Part of the White House plan to implement its sweeping national cybersecurity strategy involves a nationwide effort to give all Americans “foundational cyber skills,” said Kemba Walden, the Biden administration’s acting national cyber director, on Tuesday.
“I’m sure all of you experience what I experience, which is the shortage of available cyber workforce. We need to think that through. We’re developing our national cyber strategy for workforce and education, considering the pipeline for filling that workforce,” Walden said during a speech to the National Security Telecommunications Advisory Committee, a cohort of executives that advises the administration. She said the full cyber strategy implementation plan should be out by this summer.
“The point of the national cyber strategy was to really lift the burden off of people, individuals, communities, small medium businesses and shift it to those that are more capable of doing so,” Walden said, referring to companies and organizations with more resources and capability to defend against cyberthreats.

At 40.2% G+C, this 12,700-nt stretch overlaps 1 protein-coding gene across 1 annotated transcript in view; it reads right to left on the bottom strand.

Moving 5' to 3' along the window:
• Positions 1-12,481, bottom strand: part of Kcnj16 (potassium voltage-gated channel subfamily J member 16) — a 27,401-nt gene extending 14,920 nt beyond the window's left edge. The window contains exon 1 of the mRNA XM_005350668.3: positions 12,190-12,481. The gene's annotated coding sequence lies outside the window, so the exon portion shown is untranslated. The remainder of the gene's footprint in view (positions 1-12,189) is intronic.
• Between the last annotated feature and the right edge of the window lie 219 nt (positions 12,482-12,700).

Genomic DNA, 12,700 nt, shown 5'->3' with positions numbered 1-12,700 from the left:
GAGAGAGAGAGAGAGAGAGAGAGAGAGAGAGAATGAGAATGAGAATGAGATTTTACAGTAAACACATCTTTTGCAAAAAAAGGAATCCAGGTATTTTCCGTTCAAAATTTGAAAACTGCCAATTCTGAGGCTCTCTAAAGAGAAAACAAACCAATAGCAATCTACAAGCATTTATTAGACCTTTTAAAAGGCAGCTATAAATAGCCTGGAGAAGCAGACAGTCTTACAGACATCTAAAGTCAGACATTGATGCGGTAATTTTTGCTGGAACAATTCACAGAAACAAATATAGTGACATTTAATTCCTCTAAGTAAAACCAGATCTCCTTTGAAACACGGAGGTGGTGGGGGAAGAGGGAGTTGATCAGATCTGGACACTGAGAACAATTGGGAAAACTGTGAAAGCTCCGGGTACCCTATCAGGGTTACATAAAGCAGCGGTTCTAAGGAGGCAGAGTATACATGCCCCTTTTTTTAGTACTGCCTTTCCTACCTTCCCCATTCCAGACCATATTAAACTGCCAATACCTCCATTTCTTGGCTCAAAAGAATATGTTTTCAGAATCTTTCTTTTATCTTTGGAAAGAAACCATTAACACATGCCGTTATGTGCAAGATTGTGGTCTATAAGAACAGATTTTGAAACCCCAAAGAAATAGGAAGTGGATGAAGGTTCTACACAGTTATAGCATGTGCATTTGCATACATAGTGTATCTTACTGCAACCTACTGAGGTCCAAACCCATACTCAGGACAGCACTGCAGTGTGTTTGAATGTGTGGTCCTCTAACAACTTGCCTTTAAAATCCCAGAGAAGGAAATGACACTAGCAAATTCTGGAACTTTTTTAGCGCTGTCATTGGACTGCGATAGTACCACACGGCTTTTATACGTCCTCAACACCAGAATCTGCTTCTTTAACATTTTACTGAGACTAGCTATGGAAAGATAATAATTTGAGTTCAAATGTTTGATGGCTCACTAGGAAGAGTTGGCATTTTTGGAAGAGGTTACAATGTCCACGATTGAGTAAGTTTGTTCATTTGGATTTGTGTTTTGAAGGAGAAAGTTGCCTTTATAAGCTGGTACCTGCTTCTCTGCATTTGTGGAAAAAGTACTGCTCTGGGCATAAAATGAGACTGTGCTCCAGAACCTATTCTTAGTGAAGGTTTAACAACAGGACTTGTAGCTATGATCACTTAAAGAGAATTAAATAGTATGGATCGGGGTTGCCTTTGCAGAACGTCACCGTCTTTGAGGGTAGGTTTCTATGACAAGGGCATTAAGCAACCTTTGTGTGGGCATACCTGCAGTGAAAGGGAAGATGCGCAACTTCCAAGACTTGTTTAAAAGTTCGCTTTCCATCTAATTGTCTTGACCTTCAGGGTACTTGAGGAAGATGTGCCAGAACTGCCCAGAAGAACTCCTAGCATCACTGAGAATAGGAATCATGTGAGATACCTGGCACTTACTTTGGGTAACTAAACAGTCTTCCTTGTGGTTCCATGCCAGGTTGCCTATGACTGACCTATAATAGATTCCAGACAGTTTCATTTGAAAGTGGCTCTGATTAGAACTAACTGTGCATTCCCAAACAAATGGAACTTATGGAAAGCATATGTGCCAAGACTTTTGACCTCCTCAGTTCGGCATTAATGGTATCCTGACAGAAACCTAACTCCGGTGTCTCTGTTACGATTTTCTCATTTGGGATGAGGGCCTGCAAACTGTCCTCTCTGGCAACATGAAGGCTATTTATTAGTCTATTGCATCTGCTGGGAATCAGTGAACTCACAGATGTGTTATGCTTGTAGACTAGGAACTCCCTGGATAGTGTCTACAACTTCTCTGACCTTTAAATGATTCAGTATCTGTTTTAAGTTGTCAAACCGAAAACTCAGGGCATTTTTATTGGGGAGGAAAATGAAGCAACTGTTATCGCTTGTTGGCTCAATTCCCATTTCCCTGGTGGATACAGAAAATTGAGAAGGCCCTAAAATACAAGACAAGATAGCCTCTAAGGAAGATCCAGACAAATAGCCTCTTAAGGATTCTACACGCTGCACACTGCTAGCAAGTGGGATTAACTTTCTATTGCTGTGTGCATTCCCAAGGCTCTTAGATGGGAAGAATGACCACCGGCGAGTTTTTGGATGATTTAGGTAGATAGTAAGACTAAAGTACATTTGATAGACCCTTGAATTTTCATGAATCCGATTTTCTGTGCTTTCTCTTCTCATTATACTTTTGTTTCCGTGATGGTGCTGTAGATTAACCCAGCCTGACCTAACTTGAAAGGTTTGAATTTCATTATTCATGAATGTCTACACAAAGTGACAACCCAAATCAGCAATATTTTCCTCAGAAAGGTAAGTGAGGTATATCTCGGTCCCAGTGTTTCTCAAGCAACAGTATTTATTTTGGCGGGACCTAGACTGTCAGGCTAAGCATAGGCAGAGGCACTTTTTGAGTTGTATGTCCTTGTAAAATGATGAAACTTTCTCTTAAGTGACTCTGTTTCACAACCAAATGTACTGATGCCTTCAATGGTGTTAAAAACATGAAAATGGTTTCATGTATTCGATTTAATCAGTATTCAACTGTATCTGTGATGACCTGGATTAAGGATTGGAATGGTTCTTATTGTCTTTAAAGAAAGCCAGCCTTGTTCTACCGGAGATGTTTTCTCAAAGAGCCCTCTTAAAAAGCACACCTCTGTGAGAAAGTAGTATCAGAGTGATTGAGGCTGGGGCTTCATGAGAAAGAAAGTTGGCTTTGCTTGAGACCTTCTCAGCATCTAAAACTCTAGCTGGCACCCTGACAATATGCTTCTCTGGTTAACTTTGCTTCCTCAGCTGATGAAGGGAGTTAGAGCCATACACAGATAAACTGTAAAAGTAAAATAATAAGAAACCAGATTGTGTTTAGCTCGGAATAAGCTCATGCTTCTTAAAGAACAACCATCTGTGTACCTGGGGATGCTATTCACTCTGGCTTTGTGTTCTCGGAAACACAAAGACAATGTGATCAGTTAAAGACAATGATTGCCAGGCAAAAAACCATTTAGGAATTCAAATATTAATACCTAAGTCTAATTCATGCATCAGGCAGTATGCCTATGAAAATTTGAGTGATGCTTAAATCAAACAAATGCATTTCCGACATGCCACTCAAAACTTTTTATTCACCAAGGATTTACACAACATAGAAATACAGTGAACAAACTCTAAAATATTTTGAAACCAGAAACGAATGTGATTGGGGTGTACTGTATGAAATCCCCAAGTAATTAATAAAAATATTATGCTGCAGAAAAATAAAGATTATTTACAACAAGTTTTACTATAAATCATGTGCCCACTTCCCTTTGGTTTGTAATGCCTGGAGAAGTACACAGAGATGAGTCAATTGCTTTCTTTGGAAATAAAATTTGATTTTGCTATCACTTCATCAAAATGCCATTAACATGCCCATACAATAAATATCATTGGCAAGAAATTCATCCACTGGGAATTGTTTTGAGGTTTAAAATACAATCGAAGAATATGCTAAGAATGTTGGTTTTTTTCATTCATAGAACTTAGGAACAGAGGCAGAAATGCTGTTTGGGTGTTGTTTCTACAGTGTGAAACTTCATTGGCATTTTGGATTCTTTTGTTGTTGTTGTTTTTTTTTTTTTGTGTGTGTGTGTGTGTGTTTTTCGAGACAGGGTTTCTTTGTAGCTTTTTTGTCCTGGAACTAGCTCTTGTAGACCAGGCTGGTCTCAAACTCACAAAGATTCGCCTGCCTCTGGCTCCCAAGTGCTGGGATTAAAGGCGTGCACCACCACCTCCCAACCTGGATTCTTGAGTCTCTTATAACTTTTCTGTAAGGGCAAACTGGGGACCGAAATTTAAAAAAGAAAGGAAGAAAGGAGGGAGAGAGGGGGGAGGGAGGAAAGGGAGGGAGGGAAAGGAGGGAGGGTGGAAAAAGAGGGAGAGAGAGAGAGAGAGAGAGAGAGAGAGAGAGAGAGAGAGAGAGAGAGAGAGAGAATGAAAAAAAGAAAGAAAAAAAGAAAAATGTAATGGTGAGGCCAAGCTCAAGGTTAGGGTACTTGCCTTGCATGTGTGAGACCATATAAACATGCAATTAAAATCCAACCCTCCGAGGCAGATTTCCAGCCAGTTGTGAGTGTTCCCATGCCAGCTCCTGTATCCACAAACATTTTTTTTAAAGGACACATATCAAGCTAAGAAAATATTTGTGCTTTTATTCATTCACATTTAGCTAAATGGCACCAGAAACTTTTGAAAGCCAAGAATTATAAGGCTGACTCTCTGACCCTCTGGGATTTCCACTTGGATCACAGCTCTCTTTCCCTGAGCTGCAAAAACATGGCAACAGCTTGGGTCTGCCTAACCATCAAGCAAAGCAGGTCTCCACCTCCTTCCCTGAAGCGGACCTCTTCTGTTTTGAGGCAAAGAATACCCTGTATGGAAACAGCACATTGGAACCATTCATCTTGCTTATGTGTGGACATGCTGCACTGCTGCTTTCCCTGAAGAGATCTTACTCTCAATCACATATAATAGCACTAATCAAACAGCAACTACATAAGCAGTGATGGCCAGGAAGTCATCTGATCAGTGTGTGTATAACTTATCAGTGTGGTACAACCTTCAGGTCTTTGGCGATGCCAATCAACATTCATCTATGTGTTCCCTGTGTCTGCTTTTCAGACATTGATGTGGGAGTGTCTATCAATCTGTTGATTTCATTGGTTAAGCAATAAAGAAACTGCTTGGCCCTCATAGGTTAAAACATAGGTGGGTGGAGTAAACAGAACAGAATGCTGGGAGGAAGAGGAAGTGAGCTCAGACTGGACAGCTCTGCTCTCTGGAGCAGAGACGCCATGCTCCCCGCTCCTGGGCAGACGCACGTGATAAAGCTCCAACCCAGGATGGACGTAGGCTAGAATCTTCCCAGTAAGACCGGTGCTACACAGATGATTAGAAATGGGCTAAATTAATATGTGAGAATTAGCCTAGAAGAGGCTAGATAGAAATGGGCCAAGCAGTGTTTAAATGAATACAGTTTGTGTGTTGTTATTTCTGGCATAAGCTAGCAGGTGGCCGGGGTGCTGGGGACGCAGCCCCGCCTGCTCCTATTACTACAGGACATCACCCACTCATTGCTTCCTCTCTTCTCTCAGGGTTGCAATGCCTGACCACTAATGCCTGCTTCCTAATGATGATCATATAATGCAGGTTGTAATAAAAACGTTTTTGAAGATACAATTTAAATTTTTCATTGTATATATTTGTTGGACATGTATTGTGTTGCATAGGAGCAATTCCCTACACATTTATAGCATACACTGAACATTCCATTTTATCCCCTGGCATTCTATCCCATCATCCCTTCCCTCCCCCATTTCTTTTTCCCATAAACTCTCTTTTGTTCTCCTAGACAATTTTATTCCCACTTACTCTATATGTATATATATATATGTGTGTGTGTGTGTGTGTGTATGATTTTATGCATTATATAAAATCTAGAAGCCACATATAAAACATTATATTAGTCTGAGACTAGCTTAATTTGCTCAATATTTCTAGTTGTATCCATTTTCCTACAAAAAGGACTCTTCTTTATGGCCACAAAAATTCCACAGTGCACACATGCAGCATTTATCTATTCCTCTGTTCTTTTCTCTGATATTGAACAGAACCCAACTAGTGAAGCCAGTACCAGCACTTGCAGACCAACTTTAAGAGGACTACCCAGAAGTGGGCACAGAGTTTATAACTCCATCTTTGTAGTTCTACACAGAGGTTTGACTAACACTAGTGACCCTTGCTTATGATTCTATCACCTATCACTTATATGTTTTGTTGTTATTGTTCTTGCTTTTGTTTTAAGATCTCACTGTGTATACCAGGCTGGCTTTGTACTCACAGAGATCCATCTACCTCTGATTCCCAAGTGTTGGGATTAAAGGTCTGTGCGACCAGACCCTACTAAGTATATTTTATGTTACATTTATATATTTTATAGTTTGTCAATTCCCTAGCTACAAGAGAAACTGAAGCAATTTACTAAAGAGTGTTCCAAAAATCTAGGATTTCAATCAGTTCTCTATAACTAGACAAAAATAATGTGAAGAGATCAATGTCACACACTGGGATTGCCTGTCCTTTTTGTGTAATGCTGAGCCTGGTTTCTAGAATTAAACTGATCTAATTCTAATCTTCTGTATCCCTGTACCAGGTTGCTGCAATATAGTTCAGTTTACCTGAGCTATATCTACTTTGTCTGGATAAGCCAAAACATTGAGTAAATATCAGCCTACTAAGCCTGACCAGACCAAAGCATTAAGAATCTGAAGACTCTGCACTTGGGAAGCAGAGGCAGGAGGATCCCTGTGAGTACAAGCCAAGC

The national cyber strategy that the administration released in March was a long-awaited document designed to outline how the White House plans to work across the government and private sector to more effectively fight against malicious hackers and ensure systems are designed with built-in security measures. However, experts have noted that it is only as good as its implementation plan, which is eagerly awaited by cybersecurity experts and policymakers.
Walden said the implementation plan — so far as it is still being drafted — has four pillars: Equipping every American with foundational cyber skills, transforming cyber education, growing the national cyber workforce and increasing the federal cyber workforce. The administration is also expected to release a national cyber workforce strategy in the coming months.
Walden noted that the first pillar could include aspects like digital literacy, computational math and digital resiliency. “This multi-year, multi-stakeholder approach is ambitious, I recognize that,” Walden said. “When you talk about computational math my eyes actually do glaze over, but maybe that’s not true for my 10-year-old.”